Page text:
Since the days of Seo Taiji and Boys, Korean style, in both fashion and music, has been borrowing from and playing catch-up with the West. Even up until recently, viral dances like the dab and the shoot are still appearing in new K-pop choreography despite going viral months or even years ago. But the mullet trend is noticeably not being pilfered from current American hip-hop or pop. In fact, now in the U.S., the mullet only has a niche following among high fashion and queer communities. In a brilliant move, K-pop managed to latch onto an unconventional, uncool, and even “ugly” look that allowed it to communicate edginess and rebelliousness. And it allowed the industry to do so without relying on culturally appropriating historically African and African-American hairstyles such as cornrows and dreadlocks, hairstyles which ironically mulleted stars like G-Dragon, Kai, and Zico have all worn in the past.

As the industry pushes harder than ever to break into the American market, regurgitating style problematically “borrowed” from black culture simply won’t fly. Braids are a cultural appropriation, with K-pop stars adopting them as status-signifying ornamentation without understanding their significance or bearing any of the racism and violence faced by black people who choose to wear these styles. Because mullets are so ubiquitous throughout history and across the world’s cultures, it escapes being criticised as a misuse of power when K-pop stars wear them. In fact, there’s a sense of power in reclaiming them.

Mullets allow idols to flaunt one of the defining factors distinguishing them from English-speaking boy groups: their androgyny. Male idols are known for wearing dangling earrings, colored contacts, and makeup. They also experiment with femininity in their hair. Idols such as Taemin, NU’EST‘s Ren, and Seventeen’s Jeonghan have previously had luscious long hair to the point of being mistaken for girls. Mullets allow for a more feminine flip in the back while retaining a short, masculine look in the front, bending the rules of gender without breaking them so much as to confuse or alienate foreign fans.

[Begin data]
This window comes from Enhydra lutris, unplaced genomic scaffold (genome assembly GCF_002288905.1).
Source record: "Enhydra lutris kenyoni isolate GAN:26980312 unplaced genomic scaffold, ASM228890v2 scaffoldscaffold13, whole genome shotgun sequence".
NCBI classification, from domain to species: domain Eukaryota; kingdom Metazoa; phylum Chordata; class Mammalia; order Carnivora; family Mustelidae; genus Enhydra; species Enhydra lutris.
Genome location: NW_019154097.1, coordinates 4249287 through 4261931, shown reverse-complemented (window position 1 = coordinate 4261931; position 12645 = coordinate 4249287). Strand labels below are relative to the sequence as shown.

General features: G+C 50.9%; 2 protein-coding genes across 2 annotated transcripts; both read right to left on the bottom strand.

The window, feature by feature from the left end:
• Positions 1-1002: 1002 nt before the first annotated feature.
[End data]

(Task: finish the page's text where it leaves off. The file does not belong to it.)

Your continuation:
This element of gender fluidity is why the mullet has its appeal in queer communities and fashion, especially street style. In recent years, Seoul has positioned itself as a fashion capital on the back of its punk-like rebellious, androgynous approach to street style. And K-pop stars have become the faces of the luxury streetwear movement not just for Korean brands, but also for international names trying to tap into the lucrative Asian market. So in order to attract sponsorships and deals from Korean as well as global brands such as Adidas and Fendi, idols need to embody the youth culture that matches street style.

With mullets, male idols can project fashion-forward, androgynous images. This unique style helps define and promote a Korean aesthetic to international audiences, distinguishing Korean idols amongst the current Western music landscape. So while mullets are hairstyles fans love to hate, we must learn to embrace them. As much as they seem overdone, the heinous hairdo is helping artists blaze a new trail for idols on the international scene.

(YouTube [1][2], “Mullet Madness!: The Haircut That’s Business Up Front and a Party in the Back,” CNN, Vice, Nylon, The New Yorker, Vogue, South China Morning Post. Images via SM Entertainment, YG Entertainment, TS Entertainment.)